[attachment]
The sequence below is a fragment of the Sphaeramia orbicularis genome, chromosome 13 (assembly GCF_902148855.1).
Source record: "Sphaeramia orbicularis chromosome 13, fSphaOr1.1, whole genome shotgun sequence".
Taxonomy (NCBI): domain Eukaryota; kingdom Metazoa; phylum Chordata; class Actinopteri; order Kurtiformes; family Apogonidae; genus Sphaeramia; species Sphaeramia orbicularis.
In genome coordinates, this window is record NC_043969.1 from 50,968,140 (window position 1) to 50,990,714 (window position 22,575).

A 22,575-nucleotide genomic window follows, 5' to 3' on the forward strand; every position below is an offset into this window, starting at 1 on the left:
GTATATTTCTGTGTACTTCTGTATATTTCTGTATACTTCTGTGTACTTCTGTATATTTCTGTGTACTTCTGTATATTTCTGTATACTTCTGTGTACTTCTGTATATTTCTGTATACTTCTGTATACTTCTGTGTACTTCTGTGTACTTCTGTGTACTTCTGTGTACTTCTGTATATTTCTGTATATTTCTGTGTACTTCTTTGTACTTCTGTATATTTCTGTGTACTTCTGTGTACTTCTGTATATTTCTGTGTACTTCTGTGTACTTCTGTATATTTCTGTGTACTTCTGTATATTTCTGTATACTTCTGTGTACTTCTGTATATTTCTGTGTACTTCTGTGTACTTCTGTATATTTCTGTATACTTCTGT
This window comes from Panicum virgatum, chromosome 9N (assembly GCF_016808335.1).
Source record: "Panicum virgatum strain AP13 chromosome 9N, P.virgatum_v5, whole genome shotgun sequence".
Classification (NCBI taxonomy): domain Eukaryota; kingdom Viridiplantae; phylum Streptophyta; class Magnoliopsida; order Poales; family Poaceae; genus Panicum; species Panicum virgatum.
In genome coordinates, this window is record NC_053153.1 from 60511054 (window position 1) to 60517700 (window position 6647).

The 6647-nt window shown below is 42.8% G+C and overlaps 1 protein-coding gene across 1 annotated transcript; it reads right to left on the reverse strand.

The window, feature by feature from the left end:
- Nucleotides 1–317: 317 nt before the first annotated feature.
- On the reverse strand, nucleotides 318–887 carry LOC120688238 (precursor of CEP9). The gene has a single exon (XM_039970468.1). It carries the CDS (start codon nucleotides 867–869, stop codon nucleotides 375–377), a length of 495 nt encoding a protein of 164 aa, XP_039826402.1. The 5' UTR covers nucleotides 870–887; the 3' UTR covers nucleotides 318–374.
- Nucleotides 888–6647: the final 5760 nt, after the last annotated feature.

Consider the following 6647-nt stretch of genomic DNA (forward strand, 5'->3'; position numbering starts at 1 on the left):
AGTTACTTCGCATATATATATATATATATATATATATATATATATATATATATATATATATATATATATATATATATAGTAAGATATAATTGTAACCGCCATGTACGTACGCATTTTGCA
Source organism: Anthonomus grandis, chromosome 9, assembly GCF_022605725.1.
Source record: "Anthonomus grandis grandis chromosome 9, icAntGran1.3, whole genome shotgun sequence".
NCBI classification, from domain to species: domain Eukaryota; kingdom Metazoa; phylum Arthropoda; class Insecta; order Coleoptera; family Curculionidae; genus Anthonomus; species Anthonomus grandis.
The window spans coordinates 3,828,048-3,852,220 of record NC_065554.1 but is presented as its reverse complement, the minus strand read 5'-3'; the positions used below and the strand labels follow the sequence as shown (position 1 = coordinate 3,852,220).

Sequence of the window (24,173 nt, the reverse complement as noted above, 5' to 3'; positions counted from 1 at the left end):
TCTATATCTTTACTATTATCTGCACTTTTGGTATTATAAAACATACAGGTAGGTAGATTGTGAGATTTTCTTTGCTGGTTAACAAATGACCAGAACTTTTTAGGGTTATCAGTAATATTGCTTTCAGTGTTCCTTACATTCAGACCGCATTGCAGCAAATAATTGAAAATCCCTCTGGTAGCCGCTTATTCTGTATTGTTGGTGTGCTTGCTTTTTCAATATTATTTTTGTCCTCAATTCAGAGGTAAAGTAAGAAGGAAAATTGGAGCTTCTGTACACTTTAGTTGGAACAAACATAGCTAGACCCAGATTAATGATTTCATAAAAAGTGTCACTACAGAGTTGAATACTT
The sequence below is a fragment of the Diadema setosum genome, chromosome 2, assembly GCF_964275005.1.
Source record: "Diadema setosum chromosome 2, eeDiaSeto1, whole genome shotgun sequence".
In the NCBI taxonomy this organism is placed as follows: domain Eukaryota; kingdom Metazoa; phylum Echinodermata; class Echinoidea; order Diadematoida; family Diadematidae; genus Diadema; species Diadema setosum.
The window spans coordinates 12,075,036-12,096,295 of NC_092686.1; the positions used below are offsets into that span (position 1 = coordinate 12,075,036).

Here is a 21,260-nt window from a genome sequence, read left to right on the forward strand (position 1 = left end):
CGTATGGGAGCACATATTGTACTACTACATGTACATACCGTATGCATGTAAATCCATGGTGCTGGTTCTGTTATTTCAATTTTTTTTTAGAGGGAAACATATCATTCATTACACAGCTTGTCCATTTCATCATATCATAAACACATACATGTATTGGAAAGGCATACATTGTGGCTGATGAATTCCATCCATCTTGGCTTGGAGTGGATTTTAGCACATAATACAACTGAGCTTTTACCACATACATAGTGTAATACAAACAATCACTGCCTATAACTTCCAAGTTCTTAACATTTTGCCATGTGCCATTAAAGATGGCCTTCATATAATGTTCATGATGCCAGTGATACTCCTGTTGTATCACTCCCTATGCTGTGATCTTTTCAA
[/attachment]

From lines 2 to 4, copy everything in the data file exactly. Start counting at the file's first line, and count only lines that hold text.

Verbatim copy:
Source record: "Sphaeramia orbicularis chromosome 13, fSphaOr1.1, whole genome shotgun sequence".
Taxonomy (NCBI): domain Eukaryota; kingdom Metazoa; phylum Chordata; class Actinopteri; order Kurtiformes; family Apogonidae; genus Sphaeramia; species Sphaeramia orbicularis.
In genome coordinates, this window is record NC_043969.1 from 50,968,140 (window position 1) to 50,990,714 (window position 22,575).